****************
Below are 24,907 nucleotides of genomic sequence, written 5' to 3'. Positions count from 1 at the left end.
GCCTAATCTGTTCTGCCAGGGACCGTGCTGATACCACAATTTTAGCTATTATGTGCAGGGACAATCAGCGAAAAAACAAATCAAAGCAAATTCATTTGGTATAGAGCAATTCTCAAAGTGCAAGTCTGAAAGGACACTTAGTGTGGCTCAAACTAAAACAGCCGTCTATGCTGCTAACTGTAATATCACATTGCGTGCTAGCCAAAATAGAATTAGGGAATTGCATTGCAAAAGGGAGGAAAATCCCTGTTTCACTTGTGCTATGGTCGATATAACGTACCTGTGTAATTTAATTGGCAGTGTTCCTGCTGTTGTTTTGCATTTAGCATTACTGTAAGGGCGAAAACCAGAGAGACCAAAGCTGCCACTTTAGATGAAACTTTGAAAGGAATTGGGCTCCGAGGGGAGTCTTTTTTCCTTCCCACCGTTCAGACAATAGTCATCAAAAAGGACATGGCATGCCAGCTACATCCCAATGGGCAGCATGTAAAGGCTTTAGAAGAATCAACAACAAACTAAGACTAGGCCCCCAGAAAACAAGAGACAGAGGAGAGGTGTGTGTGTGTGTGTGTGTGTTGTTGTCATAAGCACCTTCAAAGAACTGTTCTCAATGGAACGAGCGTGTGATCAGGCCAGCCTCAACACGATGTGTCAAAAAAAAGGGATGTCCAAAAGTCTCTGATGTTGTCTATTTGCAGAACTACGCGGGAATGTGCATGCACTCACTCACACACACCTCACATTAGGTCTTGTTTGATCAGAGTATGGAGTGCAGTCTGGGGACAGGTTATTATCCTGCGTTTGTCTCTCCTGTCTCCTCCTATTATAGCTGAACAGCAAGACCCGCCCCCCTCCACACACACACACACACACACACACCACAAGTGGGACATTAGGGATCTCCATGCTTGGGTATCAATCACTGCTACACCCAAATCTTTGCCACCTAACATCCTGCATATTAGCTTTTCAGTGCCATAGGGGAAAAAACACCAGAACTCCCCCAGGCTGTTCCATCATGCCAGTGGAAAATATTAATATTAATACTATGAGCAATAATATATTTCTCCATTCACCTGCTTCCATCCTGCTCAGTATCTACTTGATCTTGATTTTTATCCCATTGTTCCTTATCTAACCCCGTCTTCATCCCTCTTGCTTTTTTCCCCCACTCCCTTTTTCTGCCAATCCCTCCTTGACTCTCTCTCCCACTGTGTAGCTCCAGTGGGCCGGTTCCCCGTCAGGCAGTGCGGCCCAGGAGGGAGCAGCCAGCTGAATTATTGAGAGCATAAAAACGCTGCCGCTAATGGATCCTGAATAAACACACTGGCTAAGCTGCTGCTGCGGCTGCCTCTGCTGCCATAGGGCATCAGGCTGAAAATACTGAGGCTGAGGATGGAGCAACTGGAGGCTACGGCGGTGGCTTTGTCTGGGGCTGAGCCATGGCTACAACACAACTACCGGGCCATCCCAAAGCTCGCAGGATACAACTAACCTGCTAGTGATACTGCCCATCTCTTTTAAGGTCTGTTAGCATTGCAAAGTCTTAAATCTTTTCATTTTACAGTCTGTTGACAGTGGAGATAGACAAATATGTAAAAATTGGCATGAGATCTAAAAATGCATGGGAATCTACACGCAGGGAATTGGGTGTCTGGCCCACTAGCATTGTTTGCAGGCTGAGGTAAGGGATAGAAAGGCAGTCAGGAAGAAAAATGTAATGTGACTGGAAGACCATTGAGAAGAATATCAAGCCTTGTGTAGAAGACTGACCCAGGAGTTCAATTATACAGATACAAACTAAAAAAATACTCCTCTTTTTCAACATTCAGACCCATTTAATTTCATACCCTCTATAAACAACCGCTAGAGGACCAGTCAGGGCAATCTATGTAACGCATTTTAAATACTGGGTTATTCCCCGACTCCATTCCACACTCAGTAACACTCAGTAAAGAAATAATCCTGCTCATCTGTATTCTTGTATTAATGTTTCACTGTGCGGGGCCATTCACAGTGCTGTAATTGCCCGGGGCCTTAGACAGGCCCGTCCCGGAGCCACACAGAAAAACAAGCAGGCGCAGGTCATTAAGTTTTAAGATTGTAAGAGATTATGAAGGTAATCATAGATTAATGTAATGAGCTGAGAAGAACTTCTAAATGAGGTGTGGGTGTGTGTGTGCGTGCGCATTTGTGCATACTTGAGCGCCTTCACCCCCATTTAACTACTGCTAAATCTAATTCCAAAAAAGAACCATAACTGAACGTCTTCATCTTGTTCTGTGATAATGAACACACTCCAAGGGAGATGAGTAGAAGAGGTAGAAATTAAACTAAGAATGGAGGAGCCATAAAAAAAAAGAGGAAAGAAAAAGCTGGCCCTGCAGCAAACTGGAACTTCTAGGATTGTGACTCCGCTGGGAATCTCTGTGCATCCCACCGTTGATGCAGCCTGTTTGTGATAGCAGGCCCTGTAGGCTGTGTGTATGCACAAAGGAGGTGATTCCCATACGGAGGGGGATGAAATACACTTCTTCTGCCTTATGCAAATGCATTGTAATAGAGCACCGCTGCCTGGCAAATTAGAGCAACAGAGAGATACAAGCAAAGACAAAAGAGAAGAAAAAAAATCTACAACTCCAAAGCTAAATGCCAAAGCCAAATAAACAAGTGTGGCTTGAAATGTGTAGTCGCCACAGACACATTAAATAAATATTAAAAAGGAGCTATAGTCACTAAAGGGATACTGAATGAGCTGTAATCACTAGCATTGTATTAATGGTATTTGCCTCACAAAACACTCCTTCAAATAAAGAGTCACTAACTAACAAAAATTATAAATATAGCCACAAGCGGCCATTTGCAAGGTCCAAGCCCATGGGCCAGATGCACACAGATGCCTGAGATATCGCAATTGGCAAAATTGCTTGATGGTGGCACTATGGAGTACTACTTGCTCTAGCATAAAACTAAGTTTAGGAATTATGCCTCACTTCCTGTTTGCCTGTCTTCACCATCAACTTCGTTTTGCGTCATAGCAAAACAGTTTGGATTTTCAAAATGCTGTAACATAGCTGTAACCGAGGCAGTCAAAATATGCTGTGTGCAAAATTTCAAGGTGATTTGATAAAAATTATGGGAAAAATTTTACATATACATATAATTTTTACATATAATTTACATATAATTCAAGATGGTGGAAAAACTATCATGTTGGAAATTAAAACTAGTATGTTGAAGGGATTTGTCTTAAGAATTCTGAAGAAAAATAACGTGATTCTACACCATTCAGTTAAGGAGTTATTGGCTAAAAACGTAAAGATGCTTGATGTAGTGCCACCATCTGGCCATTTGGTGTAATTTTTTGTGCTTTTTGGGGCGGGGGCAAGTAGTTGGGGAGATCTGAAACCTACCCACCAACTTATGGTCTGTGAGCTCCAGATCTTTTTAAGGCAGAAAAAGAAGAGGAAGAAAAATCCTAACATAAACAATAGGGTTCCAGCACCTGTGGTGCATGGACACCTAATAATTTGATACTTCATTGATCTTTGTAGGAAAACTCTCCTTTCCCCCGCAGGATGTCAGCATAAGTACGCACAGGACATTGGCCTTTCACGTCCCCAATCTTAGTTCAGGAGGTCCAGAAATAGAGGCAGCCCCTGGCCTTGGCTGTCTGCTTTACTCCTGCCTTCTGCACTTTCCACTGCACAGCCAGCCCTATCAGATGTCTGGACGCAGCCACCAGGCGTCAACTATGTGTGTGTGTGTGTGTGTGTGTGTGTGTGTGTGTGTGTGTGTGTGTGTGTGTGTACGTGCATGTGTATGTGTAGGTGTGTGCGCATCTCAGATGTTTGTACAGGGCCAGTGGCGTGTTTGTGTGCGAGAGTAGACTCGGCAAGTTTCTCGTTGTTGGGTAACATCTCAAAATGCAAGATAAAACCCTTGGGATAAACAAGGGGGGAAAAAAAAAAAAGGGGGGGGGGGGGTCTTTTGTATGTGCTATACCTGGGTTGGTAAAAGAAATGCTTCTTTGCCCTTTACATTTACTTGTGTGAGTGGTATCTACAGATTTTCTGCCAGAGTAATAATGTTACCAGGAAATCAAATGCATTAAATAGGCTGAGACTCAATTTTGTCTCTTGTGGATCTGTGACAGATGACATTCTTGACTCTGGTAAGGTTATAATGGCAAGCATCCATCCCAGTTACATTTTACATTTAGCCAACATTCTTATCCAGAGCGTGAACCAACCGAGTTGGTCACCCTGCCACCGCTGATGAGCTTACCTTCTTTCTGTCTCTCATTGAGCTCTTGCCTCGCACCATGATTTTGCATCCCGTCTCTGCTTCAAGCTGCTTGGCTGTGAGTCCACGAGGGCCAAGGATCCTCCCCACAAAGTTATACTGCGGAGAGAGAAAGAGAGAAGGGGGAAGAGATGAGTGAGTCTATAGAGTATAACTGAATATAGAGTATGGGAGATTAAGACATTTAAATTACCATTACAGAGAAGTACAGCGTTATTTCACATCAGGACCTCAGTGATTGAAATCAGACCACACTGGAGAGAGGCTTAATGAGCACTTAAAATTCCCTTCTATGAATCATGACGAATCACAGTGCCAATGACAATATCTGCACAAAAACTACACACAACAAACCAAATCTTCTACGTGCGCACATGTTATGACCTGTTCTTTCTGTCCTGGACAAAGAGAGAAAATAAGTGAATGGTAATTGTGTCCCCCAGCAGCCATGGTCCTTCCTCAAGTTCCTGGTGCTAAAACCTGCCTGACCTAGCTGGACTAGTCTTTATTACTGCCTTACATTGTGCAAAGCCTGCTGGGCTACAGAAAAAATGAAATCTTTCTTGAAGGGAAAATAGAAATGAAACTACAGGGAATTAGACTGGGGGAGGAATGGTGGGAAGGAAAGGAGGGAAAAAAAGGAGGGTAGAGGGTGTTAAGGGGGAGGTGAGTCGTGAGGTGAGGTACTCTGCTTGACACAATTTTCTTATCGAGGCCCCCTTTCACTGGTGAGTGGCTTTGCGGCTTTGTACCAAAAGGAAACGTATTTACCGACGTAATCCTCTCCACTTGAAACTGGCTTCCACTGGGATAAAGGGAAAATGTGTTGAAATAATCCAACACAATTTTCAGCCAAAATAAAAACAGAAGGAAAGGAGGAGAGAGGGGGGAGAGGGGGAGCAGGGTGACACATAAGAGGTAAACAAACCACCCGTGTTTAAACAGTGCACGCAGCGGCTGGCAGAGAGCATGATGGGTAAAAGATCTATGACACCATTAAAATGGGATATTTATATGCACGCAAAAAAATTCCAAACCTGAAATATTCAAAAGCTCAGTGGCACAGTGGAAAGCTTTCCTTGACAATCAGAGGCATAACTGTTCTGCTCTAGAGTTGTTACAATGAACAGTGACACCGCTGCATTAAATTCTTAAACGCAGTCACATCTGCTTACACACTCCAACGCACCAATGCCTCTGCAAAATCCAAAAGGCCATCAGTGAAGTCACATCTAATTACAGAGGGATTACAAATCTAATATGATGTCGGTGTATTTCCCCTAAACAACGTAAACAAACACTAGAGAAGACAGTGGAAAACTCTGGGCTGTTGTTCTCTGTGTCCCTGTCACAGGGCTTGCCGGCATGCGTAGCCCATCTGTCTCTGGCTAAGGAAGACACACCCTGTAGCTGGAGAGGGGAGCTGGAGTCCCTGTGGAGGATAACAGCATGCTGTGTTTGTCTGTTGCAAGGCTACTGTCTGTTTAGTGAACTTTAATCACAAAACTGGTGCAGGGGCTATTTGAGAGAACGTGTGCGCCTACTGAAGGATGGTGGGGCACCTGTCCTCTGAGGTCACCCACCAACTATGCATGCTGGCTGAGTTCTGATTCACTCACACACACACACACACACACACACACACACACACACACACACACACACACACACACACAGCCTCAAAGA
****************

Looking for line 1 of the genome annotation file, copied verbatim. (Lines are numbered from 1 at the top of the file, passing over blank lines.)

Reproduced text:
Below are 24,907 nucleotides of genomic sequence, written 5' to 3'. Positions count from 1 at the left end.